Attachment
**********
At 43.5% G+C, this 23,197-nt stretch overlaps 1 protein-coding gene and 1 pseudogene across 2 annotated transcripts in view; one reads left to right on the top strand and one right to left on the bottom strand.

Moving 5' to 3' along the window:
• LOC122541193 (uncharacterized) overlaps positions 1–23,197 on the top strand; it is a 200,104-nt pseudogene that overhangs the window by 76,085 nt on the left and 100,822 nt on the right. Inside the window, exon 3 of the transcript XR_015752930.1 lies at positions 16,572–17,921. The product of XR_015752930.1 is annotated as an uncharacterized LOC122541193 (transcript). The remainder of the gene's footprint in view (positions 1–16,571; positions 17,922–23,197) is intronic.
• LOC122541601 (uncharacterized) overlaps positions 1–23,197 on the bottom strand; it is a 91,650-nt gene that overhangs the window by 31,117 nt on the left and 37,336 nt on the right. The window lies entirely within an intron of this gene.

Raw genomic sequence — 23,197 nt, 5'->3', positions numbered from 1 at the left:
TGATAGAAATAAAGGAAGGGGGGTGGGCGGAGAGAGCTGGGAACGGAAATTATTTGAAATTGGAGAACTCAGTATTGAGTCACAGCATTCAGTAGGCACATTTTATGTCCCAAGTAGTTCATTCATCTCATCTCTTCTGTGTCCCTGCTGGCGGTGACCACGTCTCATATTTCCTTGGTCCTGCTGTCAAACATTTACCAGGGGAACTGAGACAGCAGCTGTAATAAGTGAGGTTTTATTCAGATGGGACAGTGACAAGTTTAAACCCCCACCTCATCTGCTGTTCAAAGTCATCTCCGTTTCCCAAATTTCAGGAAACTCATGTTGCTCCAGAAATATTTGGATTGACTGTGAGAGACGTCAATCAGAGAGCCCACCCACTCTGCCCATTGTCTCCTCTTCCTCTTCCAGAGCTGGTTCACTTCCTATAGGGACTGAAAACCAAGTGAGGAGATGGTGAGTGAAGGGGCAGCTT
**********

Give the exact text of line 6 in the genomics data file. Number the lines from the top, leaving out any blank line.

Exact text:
TGATAGAAATAAAGGAAGGGGGGTGGGCGGAGAGAGCTGGGAACGGAAATTATTTGAAATTGGAGAACTCAGTATTGAGTCACAGCATTCAGTAGGCACATTTTATGTCCCAAGTAGTTCATTCATCTCATCTCTTCTGTGTCCCTGCTGGCGGTGACCACGTCTCATATTTCCTTGGTCCTGCTGTCAAACATTTACCAGGGGAACTGAGACAGCAGCTGTAATAAGTGAGGTTTTATTCAGATGGGACAGTGACAAGTTTAAACCCCCACCTCATCTGCTGTTCAAAGTCATCTCCGTTTCCCAAATTTCAGGAAACTCATGTTGCTCCAGAAATATTTGGATTGACTGTGAGAGACGTCAATCAGAGAGCCCACCCACTCTGCCCATTGTCTCCTCTTCCTCTTCCAGAGCTGGTTCACTTCCTATAGGGACTGAAAACCAAGTGAGGAGATGGTGAGTGAAGGGGCAGCTT